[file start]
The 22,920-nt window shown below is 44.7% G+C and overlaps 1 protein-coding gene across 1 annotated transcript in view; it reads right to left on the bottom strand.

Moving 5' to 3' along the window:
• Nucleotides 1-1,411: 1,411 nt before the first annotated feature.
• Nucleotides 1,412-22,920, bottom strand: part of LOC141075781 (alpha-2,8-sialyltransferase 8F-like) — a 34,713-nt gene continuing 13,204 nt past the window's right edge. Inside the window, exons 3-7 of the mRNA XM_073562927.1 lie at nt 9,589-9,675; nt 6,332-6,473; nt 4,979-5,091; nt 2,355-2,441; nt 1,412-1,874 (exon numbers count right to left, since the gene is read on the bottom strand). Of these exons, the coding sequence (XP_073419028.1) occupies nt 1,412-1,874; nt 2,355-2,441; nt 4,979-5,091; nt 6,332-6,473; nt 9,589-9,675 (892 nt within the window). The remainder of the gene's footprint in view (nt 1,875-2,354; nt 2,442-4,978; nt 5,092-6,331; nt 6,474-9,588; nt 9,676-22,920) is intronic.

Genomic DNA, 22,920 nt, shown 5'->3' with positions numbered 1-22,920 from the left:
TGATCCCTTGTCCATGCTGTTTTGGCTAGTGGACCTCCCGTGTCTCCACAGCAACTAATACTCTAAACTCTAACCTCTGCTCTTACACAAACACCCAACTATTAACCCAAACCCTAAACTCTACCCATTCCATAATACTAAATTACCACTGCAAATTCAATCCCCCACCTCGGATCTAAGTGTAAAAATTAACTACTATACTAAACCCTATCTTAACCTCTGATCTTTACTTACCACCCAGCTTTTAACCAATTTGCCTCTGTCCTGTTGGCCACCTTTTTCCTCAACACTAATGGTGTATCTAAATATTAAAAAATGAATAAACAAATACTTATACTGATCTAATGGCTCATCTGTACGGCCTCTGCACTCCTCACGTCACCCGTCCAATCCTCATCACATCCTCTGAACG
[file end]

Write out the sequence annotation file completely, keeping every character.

The 22,920-nt window shown below is 44.7% G+C and overlaps 1 protein-coding gene across 1 annotated transcript in view; it reads right to left on the bottom strand.

Moving 5' to 3' along the window:
• Nucleotides 1-1,411: 1,411 nt before the first annotated feature.
• Nucleotides 1,412-22,920, bottom strand: part of LOC141075781 (alpha-2,8-sialyltransferase 8F-like) — a 34,713-nt gene continuing 13,204 nt past the window's right edge. Inside the window, exons 3-7 of the mRNA XM_073562927.1 lie at nt 9,589-9,675; nt 6,332-6,473; nt 4,979-5,091; nt 2,355-2,441; nt 1,412-1,874 (exon numbers count right to left, since the gene is read on the bottom strand). Of these exons, the coding sequence (XP_073419028.1) occupies nt 1,412-1,874; nt 2,355-2,441; nt 4,979-5,091; nt 6,332-6,473; nt 9,589-9,675 (892 nt within the window). The remainder of the gene's footprint in view (nt 1,875-2,354; nt 2,442-4,978; nt 5,092-6,331; nt 6,474-9,588; nt 9,676-22,920) is intronic.

Genomic DNA, 22,920 nt, shown 5'->3' with positions numbered 1-22,920 from the left:
TGATCCCTTGTCCATGCTGTTTTGGCTAGTGGACCTCCCGTGTCTCCACAGCAACTAATACTCTAAACTCTAACCTCTGCTCTTACACAAACACCCAACTATTAACCCAAACCCTAAACTCTACCCATTCCATAATACTAAATTACCACTGCAAATTCAATCCCCCACCTCGGATCTAAGTGTAAAAATTAACTACTATACTAAACCCTATCTTAACCTCTGATCTTTACTTACCACCCAGCTTTTAACCAATTTGCCTCTGTCCTGTTGGCCACCTTTTTCCTCAACACTAATGGTGTATCTAAATATTAAAAAATGAATAAACAAATACTTATACTGATCTAATGGCTCATCTGTACGGCCTCTGCACTCCTCACGTCACCCGTCCAATCCTCATCACATCCTCTGAACG